September 2, 2013

Today is damp and cloudy. Maybe rain, even a v, is in the forecast. The whole weekend has been the same. I don’t think we had as many tourists for the weekend as usual. The forecast was spot on.

In kids’ parlance today is not Labor Day. It is the day before school starts. The buses roll tomorrow morning. My neighborhood has kids now, little kids, and four of them are headed to elementary school together: two to kindergarten, one to first grade and the oldest to second grade. They’re outside riding bikes now. I suspect their heads are not filled with images of new clothes, buses and the first day of school. They still have the look of summer about them.

The red spawn of Satan got the hose treatment again this morning. A short time later it was back but ran as soon as I walked on the deck. It didn’t take long for the hose and me to have an impact.

If I were to go back in time, to my elementary school days, I’d choose the fifth grade. We got bused for a while to the next town while the new school was finished. It was an adventure which also shortened the school day. We had the same hours as the rest of the school so we were on the bus for a part of the morning and a part of the afternoon. We always got back just as school was letting out for the day. In the spring we moved into the new school. My room was on the first floor. The nun I had that year was a jovial sort. She used to hand out pieces of candy as prizes. Seldom did she leave her desk chair to walk around the room so she’d toss the candy to the prize winner. She periodically had contests like who could list the most homonyms, now called homophones. I remember that contest because I won, and this was before computers. My prize was a miniature book with Bible verses. I was intrigued by the size of the book and not so much by the verses. I don’t remember what I learned that year, but I figure it was pretty the same as all the other years. Nouns and the other parts of speech never seemed to disappear and once we hit decimals and fractions they followed us everywhere. Columbia and coffee are forever linked. There was only so much geography. As for history, I have no idea what we studied in the fifth unless it was the Pilgrims, but in those days history sort of hopscotched all over the place.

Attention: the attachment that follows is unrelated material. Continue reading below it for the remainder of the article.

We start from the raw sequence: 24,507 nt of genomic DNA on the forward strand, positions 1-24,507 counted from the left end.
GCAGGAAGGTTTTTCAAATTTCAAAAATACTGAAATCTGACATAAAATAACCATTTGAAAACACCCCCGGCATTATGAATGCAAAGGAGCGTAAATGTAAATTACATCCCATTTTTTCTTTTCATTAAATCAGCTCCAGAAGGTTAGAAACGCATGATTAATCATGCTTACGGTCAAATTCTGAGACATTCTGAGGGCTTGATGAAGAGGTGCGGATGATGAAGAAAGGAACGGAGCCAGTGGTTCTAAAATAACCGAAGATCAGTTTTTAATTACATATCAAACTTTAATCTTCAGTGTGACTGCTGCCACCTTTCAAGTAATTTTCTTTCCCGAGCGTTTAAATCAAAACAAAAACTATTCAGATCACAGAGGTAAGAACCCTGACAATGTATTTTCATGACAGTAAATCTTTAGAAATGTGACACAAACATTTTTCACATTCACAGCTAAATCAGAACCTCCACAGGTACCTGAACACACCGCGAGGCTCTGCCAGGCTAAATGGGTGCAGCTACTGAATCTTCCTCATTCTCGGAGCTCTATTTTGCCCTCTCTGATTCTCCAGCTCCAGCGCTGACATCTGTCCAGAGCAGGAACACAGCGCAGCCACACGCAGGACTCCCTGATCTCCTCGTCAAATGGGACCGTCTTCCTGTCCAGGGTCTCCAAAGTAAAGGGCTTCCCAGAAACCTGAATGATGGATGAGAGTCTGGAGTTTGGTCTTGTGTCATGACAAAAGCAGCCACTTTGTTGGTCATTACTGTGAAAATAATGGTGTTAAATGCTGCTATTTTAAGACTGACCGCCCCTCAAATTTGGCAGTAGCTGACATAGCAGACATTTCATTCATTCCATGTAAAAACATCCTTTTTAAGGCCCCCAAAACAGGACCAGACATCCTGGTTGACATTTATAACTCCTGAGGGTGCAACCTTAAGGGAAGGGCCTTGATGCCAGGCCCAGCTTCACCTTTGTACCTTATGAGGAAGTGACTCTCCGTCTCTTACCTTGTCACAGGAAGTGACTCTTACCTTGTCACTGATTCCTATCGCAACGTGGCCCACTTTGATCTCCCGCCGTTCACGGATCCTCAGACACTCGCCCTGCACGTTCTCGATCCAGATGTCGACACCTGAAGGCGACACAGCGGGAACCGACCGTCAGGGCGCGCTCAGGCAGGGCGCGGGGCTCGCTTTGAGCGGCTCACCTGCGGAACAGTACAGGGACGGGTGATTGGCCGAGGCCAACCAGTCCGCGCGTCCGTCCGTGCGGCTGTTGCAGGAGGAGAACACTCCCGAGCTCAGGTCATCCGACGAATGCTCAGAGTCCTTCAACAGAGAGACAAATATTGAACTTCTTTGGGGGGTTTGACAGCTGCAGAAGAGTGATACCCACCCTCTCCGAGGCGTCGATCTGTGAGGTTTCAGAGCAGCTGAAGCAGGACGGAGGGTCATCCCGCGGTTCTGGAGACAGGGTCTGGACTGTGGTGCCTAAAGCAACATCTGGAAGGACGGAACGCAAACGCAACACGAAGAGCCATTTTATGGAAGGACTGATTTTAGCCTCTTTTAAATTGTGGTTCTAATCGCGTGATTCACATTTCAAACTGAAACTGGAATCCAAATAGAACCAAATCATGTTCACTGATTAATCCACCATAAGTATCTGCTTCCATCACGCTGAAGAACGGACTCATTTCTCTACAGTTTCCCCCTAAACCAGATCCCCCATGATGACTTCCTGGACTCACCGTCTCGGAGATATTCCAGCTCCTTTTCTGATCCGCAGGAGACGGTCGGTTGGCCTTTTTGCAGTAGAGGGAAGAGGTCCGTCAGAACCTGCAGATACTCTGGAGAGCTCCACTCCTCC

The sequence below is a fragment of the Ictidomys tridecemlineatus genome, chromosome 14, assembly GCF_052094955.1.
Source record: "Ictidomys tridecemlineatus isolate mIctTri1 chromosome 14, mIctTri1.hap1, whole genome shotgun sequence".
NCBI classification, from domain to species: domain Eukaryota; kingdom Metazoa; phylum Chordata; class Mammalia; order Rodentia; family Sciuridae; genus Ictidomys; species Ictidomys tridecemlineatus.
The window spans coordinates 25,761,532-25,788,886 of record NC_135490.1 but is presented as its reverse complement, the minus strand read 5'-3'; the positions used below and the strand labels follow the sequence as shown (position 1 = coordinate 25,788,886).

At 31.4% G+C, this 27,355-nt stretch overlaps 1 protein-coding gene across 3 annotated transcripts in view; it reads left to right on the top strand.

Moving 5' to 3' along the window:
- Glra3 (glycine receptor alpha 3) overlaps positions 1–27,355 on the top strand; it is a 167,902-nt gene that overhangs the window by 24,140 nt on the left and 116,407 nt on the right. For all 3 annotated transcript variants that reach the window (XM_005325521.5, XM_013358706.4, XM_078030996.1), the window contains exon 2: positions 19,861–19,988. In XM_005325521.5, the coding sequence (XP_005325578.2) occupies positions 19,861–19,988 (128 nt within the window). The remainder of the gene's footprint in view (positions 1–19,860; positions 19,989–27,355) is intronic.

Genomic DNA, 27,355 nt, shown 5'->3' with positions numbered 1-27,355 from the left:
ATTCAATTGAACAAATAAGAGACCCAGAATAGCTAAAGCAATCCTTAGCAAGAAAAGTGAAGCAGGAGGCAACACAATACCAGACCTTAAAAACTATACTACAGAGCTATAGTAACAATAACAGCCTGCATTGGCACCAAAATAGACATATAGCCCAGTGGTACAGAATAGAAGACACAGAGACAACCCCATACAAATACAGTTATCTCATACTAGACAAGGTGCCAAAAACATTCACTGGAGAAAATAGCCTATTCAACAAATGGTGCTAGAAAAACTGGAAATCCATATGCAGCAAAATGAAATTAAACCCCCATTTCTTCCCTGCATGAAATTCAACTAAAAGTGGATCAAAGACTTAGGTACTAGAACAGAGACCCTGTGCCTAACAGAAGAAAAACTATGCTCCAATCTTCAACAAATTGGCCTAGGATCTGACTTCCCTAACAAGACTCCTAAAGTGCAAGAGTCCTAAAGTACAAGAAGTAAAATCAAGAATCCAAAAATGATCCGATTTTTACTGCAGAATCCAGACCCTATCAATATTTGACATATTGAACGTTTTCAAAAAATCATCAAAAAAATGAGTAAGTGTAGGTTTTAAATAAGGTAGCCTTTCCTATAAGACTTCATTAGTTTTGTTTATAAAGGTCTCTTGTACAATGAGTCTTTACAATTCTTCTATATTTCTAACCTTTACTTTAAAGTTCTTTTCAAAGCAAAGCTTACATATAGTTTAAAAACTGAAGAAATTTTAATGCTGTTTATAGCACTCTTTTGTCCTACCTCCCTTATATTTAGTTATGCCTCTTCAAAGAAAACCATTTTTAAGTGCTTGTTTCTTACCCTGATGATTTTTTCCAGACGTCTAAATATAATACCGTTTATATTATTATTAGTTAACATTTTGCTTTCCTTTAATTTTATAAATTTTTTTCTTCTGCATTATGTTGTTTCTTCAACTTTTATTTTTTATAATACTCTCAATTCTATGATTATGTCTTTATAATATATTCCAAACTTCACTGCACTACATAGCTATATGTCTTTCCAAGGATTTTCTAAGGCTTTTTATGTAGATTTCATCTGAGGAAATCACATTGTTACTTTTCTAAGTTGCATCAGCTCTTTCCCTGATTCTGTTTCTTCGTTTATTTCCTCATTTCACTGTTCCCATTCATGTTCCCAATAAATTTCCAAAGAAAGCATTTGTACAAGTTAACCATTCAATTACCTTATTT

We were still young in the fifth grade. We jumped rope during recess and giggled about boys. Fifth grade was when I punched the boy who constantly teased my friend and wouldn’t stop when asked, even nicely asked. That is probably my favorite memory of that year. I learned to stand up for friends and I learned I had a strong right.

“The first week of August hangs at the very top of summer, the top of the live-long year, like the highest seat of a Ferris wheel when it pauses in its turning.”

August 6, 2013

Last night my feet were cold, and I closed the window in the den facing north. It was a wonderful evening for sleeping and both Fern and Gracie slept right beside me for warmth. Today will be another delight and tonight might just mean socks. The temperature all week will be in the mid to high 70’s during the day and the high 50’s to low 60’s at night. I figure that’s about as perfect as August can get.

My factotum is back today. Skip is right now replacing the two steps out my back door. Later, he’ll replace the long board on the deck that has a weak spot then he’ll paint the downstairs bathroom. This is the perfect week to work in the coolness of these days.

When I was young, I loved August because it is my birthday month. I knew I’d get presents and always a card from my grandparents with a five dollar bill inside. That was a treasure of great value in those days. Her whole life my grandmother never missed sending a card, but later, when I was older, the card had two one dollar bills instead of a five then a few years after that no dollars, just the card. I guessed she figured birthdays should only be celebrated by the young. I, of course, am of the opinion that birthdays should always be celebrated. The big holidays like Thanksgiving and Christmas are celebrated by most people, but that day, that birthday, is so special you never have to share (I know-one of you might mention twins but I’m disregarding that for now ). About this time in August I’d start the countdown to my birthday. It always seemed so far away. Time seemed to take forever to pass back then.